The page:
itself.   In other eventualities also,  as  provided  in  Section  176
      Cr.P.C., the Magistrate may hold the enquiry.  Even if the  submission
      of the appellants is considered to have some  substance  it  will  not
      tilt the balance in their favour.  It is a settled  legal  proposition
      that  evidence  collected  even  by  improper  or  illegal  means   is
      admissible if it  is  relevant  and  its  genuineness  stands  proved.
      However, the court may be cautious while scrutinizing  such  evidence.
      In such a fact-situation, it may be considered a  case  of  procedural
      lapse on the part of the Investigating Officer and it  should  not  be
      discarded unless the appellant satisfies the court that any  prejudice
      has been caused to him.
      (Vide: Umesh Kumar v. State of Andhra Pradesh, JT 2013  (12)  SC  213;
      and Pooran Mal v. Director of  Inspection,  Income-Tax,  New  Delhi  &
      Ors., AIR 1974 SC 348).
      15.   A number of witnesses have deposed of seeing the deceased in the
      company of the appellants before the  incident.  In  cases  where  the
      accused was last seen with the  deceased  victim  (last  seen-together
      theory) just before the incident, it becomes the duty of  the  accused
      to explain the circumstances under  which  the  death  of  the  victim
      occurred. (Vide: Nika Ram v. State of Himachal Pradesh,  AIR  1972  SC
      2077; and Ganeshlal v. State of Maharashtra, (1992) 3 SCC 106).
      16.    It is obligatory  on  the  part  of  the  accused  while  being
      examined under Section 313 Cr.P.C., to furnish some  explanation  with
      respect to the incriminating circumstances associated  with  him,  and
      the court must take note  of  such  explanation  even  in  a  case  of
      circumstantial evidence,  to  decide  whether  or  not  the  chain  of
      circumstances is complete. [Vide: Musheer Khan @ Badshah Khan  &  Anr.
      v. State of Madhya Pradesh, AIR 2010 SC 762; and  Dr.  Sunil  Clifford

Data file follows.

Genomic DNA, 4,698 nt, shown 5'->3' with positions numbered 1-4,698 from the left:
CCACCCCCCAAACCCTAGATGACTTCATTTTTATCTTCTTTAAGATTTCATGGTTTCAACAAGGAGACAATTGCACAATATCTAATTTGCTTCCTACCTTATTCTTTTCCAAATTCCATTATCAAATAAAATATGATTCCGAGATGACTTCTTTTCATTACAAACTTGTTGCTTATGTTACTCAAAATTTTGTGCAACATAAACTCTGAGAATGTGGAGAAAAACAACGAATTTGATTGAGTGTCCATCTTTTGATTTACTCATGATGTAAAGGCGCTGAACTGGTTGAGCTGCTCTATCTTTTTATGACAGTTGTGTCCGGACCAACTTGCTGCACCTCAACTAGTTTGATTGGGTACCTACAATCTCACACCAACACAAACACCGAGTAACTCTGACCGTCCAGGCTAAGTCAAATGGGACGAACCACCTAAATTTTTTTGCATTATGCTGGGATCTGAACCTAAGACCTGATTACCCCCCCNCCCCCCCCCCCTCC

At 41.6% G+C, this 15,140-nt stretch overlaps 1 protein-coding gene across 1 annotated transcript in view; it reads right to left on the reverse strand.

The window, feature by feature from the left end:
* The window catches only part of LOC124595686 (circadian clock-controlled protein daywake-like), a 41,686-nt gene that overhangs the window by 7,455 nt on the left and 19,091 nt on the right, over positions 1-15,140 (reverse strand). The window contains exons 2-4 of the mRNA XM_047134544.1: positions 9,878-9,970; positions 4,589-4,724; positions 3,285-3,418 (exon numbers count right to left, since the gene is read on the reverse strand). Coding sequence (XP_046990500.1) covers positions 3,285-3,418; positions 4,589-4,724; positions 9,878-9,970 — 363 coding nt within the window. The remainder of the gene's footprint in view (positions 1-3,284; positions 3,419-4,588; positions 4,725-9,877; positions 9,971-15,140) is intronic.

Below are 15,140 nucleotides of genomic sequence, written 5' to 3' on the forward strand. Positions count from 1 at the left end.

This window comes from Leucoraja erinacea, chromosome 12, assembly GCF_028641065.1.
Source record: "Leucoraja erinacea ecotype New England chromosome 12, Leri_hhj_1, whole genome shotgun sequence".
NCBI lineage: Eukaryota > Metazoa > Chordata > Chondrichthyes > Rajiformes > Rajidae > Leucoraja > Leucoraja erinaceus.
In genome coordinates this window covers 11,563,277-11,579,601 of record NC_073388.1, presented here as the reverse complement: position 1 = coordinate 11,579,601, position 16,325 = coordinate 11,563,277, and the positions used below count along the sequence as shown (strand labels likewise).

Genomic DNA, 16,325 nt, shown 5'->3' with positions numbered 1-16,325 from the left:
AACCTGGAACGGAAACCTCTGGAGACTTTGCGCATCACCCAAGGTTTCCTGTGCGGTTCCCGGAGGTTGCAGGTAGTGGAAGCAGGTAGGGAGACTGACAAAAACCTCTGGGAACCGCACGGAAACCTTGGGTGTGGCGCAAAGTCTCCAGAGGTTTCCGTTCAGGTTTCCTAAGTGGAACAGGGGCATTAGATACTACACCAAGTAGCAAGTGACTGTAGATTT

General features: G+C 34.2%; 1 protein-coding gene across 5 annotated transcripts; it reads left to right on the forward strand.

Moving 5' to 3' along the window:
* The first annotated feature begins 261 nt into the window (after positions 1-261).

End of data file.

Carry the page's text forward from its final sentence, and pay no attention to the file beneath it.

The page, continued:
Daniel (supra)].
      17.   The High Court regarding Sadananda (PW.13) has observed as
                 “It  may  be  that  PW11  may  appear  as  accomplice  but
           nonetheless the evidence of PW13 clinchingly establish the extra-
           judicial confession of A1. The analysis of  the  above  evidence
           would clinchingly establish the guilt of A1  to  A3.  Therefore,
           the order of conviction is sound and proper.”

           Similarly, the Trial Court  in  respect  of  PW.11  observed  as
                 “Even if the extra-judicial confession said to  have  been
           made  by  the  first  accused  before  PW.13  is  eschewed,  the
           statement made before PW.11 shows  that  immediately  after  the
           incident the first accused Madhuranatha who had  earlier  sought
           the assistance of PW.11 for the same crime has met  him  in  his
           house during night and handed over Rs.50,000/- for safe  custody
           and also requested him not to disclose it to any one.”

           If the aforesaid findings of the courts below are read together,
      none of them has disbelieved either of the witnesses. Therefore, we do
      not find any force in the submissions advanced by learned counsel  for
      the appellants that one of the said witnesses had been disbelieved  by
      the Trial Court and another by the High Court and thus, none  of  them
      could be relied upon. The courts below opined that even if evidence of
      one of them is eschewed, deposition  of  another  is  enough  to  lend
      support to the prosecution case.

      18.   However, the facts of the case did not warrant death penalty.
           The extreme penalty of death need not  be  inflicted  except  in
      gravest cases of extreme culpability.  Before  opting  for  the  death
      penalty the circumstances of the offender  are  also  required  to  be
      taken into consideration along with the circumstances of the crime for
      the reason that life imprisonment is the rule and death sentence is an
      exception. The penalty of death sentence may be warranted  only  in  a
      case where the court comes to the conclusion that imposition  of  life